A Harlem bus accident resulted in 11 injuries – five of them serious – after a sport utility vehicle slammed head-on into a Metro Transit Authority bus that was stopped on Fredrick Douglass Boulevard, shortly before 7 a.m. on a Wednesday.
Our Harlem bus accident lawyers understand that it started with a livery cab that was heading north when it clipped an SUV while trying to make a U-turn.
The SUV driver then lost control and spun around, striking the bus head-on. Several of those injured had been standing in front of the bus at the time of the crash, and witnesses say they were flown into the air by the impact.
Thankfully, none of those injuries sustained are believed to be life-threatening, but several were serious.
We are grateful that those involved were not more badly hurt. Although investigators are still working to figure out all the details, it does not appear the bus driver was at any sort of fault.
Still, we know that the National Highway Safety Association for years didn’t track bus accidents, which actually gave people and politicians the false impression that buses were safer than is the reality. According to a report in USA Today last year, that has allowed the motor coach industry to thwart efforts to increase regulation. That lack of regulation affects government-operated bus transit systems, as well as those for privately-owned industry.
In New York, approximately 7 million people ride the transit buses and subway every day. There is ample opportunity for accidents – sometimes severe ones.
The NHTSA is working to finalize a number of regulations for the bus industry, one of which will be to require seat belts on the vehicles. Another piece of pending regulation involves improving the structural integrity of newly-manufactured buses to reduce incidents of rollover and improve fire safety and emergency evacuation procedures.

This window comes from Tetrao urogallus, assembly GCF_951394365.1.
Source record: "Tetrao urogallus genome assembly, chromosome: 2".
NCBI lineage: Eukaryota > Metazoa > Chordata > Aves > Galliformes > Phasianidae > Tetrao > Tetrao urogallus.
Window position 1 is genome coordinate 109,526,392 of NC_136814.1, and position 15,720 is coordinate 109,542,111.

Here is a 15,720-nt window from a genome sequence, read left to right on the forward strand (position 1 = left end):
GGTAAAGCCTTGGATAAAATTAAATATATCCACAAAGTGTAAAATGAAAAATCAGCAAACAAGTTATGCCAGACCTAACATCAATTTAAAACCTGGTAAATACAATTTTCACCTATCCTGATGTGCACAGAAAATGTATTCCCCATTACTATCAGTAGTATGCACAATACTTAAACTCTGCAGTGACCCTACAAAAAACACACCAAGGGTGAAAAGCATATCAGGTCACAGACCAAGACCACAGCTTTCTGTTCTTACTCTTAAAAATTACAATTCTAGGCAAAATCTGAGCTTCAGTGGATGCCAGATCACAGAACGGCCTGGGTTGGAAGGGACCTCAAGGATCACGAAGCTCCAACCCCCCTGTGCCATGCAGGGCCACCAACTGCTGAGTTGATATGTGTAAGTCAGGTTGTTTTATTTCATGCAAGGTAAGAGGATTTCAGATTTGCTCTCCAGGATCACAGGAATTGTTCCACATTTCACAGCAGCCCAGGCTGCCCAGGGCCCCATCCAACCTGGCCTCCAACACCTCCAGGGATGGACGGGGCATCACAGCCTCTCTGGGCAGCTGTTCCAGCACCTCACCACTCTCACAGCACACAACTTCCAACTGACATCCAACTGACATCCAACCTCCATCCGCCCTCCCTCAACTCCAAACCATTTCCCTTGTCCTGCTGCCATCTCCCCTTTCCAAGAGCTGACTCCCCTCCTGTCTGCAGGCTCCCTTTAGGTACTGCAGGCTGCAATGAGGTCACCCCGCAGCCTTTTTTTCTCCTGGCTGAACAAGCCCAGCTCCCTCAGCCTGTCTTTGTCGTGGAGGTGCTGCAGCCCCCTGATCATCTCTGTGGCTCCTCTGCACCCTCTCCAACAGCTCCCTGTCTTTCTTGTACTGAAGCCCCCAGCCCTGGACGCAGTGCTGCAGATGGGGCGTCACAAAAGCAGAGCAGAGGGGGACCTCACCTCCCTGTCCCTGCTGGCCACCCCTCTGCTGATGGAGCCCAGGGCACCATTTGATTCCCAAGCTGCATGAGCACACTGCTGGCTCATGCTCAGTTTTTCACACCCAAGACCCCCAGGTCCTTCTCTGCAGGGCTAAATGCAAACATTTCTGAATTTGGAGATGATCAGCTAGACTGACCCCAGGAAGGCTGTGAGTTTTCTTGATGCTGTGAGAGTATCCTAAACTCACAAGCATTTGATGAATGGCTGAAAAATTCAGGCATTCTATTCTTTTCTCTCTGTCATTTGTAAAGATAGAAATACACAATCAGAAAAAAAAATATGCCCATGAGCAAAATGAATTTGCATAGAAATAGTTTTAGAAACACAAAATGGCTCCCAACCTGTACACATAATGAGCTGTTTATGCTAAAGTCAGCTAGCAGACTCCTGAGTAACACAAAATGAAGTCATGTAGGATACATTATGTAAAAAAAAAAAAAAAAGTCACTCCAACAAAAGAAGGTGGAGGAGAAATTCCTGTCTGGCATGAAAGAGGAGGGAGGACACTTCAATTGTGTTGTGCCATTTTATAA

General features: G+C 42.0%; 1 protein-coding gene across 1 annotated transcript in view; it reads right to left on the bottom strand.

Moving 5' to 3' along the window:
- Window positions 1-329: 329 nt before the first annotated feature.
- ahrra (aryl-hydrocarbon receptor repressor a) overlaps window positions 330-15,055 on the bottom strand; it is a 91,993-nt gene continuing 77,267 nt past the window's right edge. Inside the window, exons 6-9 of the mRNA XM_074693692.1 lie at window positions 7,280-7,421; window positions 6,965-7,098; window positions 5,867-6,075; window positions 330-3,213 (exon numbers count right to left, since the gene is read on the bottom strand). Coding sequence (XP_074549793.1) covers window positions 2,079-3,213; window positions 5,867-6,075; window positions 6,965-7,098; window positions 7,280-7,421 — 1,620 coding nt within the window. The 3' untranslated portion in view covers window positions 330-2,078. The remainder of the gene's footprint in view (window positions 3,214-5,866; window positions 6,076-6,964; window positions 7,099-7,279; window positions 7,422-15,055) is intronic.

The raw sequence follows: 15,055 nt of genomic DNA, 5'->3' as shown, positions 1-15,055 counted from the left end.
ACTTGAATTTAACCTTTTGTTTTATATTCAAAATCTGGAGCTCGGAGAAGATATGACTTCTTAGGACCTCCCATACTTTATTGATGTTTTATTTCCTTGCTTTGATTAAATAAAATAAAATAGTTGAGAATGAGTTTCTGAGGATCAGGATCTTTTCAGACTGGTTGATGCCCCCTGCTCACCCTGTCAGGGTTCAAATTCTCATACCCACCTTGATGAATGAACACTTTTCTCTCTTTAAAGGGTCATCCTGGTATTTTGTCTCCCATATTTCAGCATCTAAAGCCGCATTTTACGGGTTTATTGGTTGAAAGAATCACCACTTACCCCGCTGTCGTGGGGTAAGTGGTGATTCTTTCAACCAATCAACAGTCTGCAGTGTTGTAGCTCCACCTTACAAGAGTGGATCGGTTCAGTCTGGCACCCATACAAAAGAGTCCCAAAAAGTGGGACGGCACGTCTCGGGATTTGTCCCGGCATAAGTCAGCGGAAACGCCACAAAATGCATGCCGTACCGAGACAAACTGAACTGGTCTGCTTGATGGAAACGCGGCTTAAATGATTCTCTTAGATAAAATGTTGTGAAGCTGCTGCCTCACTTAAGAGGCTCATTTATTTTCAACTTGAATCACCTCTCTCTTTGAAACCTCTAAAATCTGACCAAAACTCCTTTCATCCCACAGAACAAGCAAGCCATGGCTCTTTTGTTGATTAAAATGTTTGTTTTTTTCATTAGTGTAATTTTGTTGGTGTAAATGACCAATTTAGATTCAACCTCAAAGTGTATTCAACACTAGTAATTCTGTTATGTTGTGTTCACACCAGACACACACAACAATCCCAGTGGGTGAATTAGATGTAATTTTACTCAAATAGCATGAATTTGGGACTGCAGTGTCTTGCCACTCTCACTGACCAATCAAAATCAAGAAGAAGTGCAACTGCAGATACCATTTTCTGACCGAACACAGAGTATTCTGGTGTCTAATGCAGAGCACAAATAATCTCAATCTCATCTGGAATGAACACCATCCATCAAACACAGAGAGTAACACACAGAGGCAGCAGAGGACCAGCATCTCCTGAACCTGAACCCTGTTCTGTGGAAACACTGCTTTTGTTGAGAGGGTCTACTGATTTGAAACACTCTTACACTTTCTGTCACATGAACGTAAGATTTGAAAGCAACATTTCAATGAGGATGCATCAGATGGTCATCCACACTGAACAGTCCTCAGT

The new rules won’t require retro-fitting of safety belts, but the agency isn’t ruling out the possibility that they may require that in the future.
Requiring belts on new buses is estimated to cost about $25 million a year, or roughly $13,000 per bus. This seems high, but it’s expected to save approximately 8 lives annually.
Between 1999 and 2008, there were reportedly 54 fatal bus accidents resulting in more than 185 deaths.
The anti-rollover technology (electronic stability control) that the agency would require on both new buses and truck tractors could save hundreds of lives and spare thousands of injuries each year. The federal transportation authority reported that rollover crashes involving heavy vehicles kill more than 300 people and injury nearly 2,800 every year.
That doesn’t even include the loss of productivity hours caused by traffic jams and injuries that keep workers from returning to the job.
The agency says the rollover technology should help to reduce up to 60 percent of single-vehicle rollover crashes involving large vehicles. (Such technology is already required for light-duty trucks and cars.)
The Law Offices of Nicholas Rose, PLLC offers free consultations. Call 1-877-313-7673.
Harlem bus accident injures 11, Feb. 13, 2013, By Joe Kemp, New York Daily News
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